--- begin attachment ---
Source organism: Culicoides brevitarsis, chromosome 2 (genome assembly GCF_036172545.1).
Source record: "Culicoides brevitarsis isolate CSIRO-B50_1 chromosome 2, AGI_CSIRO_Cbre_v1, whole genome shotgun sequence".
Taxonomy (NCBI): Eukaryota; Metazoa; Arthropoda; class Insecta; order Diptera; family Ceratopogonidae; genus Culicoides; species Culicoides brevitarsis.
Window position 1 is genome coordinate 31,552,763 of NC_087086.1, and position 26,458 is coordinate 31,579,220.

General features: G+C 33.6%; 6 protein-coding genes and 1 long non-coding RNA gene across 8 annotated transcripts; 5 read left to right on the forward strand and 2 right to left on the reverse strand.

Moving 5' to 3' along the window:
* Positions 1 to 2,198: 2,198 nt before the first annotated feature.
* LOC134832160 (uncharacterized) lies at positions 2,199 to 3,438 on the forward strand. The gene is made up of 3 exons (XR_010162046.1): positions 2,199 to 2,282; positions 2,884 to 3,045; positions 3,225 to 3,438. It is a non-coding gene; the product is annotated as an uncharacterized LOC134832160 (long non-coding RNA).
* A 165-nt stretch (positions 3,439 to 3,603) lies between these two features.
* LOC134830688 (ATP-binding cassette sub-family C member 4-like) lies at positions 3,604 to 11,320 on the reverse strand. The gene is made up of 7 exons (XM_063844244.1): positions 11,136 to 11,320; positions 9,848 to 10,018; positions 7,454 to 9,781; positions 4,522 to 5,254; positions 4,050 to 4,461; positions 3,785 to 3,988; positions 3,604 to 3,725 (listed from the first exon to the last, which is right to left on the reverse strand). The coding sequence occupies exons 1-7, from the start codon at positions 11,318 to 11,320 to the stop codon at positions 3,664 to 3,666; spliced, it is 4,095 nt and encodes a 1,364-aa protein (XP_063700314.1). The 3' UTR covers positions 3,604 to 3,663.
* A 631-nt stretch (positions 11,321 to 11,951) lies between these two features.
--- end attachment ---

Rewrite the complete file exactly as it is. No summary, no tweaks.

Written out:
Source organism: Culicoides brevitarsis, chromosome 2 (genome assembly GCF_036172545.1).
Source record: "Culicoides brevitarsis isolate CSIRO-B50_1 chromosome 2, AGI_CSIRO_Cbre_v1, whole genome shotgun sequence".
Taxonomy (NCBI): Eukaryota; Metazoa; Arthropoda; class Insecta; order Diptera; family Ceratopogonidae; genus Culicoides; species Culicoides brevitarsis.
Window position 1 is genome coordinate 31,552,763 of NC_087086.1, and position 26,458 is coordinate 31,579,220.

General features: G+C 33.6%; 6 protein-coding genes and 1 long non-coding RNA gene across 8 annotated transcripts; 5 read left to right on the forward strand and 2 right to left on the reverse strand.

Moving 5' to 3' along the window:
* Positions 1 to 2,198: 2,198 nt before the first annotated feature.
* LOC134832160 (uncharacterized) lies at positions 2,199 to 3,438 on the forward strand. The gene is made up of 3 exons (XR_010162046.1): positions 2,199 to 2,282; positions 2,884 to 3,045; positions 3,225 to 3,438. It is a non-coding gene; the product is annotated as an uncharacterized LOC134832160 (long non-coding RNA).
* A 165-nt stretch (positions 3,439 to 3,603) lies between these two features.
* LOC134830688 (ATP-binding cassette sub-family C member 4-like) lies at positions 3,604 to 11,320 on the reverse strand. The gene is made up of 7 exons (XM_063844244.1): positions 11,136 to 11,320; positions 9,848 to 10,018; positions 7,454 to 9,781; positions 4,522 to 5,254; positions 4,050 to 4,461; positions 3,785 to 3,988; positions 3,604 to 3,725 (listed from the first exon to the last, which is right to left on the reverse strand). The coding sequence occupies exons 1-7, from the start codon at positions 11,318 to 11,320 to the stop codon at positions 3,664 to 3,666; spliced, it is 4,095 nt and encodes a 1,364-aa protein (XP_063700314.1). The 3' UTR covers positions 3,604 to 3,663.
* A 631-nt stretch (positions 11,321 to 11,951) lies between these two features.